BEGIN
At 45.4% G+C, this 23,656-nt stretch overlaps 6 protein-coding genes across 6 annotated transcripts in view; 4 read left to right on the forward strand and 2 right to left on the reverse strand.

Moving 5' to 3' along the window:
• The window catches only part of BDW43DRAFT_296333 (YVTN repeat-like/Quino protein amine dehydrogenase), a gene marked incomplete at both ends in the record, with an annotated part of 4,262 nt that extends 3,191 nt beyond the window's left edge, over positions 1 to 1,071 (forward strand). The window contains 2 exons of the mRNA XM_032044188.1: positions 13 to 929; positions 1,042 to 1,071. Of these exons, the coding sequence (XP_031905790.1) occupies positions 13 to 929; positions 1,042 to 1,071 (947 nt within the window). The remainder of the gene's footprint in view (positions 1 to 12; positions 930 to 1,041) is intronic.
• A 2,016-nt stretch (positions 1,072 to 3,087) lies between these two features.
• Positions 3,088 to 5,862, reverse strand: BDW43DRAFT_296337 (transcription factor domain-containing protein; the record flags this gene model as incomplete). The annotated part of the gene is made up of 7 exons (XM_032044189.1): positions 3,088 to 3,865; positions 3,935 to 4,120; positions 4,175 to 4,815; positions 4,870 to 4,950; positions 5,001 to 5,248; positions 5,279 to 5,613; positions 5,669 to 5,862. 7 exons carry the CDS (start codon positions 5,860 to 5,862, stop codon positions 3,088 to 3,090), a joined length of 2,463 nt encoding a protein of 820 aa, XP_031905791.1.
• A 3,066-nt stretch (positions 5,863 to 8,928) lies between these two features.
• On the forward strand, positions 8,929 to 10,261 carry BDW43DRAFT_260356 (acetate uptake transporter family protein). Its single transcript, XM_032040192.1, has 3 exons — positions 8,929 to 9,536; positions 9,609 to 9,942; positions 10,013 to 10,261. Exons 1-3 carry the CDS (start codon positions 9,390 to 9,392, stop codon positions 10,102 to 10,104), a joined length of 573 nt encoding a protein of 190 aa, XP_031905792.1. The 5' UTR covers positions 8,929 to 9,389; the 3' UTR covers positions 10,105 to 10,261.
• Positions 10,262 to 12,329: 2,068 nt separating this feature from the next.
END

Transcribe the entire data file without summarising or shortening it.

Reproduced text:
At 45.4% G+C, this 23,656-nt stretch overlaps 6 protein-coding genes across 6 annotated transcripts in view; 4 read left to right on the forward strand and 2 right to left on the reverse strand.

Moving 5' to 3' along the window:
• The window catches only part of BDW43DRAFT_296333 (YVTN repeat-like/Quino protein amine dehydrogenase), a gene marked incomplete at both ends in the record, with an annotated part of 4,262 nt that extends 3,191 nt beyond the window's left edge, over positions 1 to 1,071 (forward strand). The window contains 2 exons of the mRNA XM_032044188.1: positions 13 to 929; positions 1,042 to 1,071. Of these exons, the coding sequence (XP_031905790.1) occupies positions 13 to 929; positions 1,042 to 1,071 (947 nt within the window). The remainder of the gene's footprint in view (positions 1 to 12; positions 930 to 1,041) is intronic.
• A 2,016-nt stretch (positions 1,072 to 3,087) lies between these two features.
• Positions 3,088 to 5,862, reverse strand: BDW43DRAFT_296337 (transcription factor domain-containing protein; the record flags this gene model as incomplete). The annotated part of the gene is made up of 7 exons (XM_032044189.1): positions 3,088 to 3,865; positions 3,935 to 4,120; positions 4,175 to 4,815; positions 4,870 to 4,950; positions 5,001 to 5,248; positions 5,279 to 5,613; positions 5,669 to 5,862. 7 exons carry the CDS (start codon positions 5,860 to 5,862, stop codon positions 3,088 to 3,090), a joined length of 2,463 nt encoding a protein of 820 aa, XP_031905791.1.
• A 3,066-nt stretch (positions 5,863 to 8,928) lies between these two features.
• On the forward strand, positions 8,929 to 10,261 carry BDW43DRAFT_260356 (acetate uptake transporter family protein). Its single transcript, XM_032040192.1, has 3 exons — positions 8,929 to 9,536; positions 9,609 to 9,942; positions 10,013 to 10,261. Exons 1-3 carry the CDS (start codon positions 9,390 to 9,392, stop codon positions 10,102 to 10,104), a joined length of 573 nt encoding a protein of 190 aa, XP_031905792.1. The 5' UTR covers positions 8,929 to 9,389; the 3' UTR covers positions 10,105 to 10,261.
• Positions 10,262 to 12,329: 2,068 nt separating this feature from the next.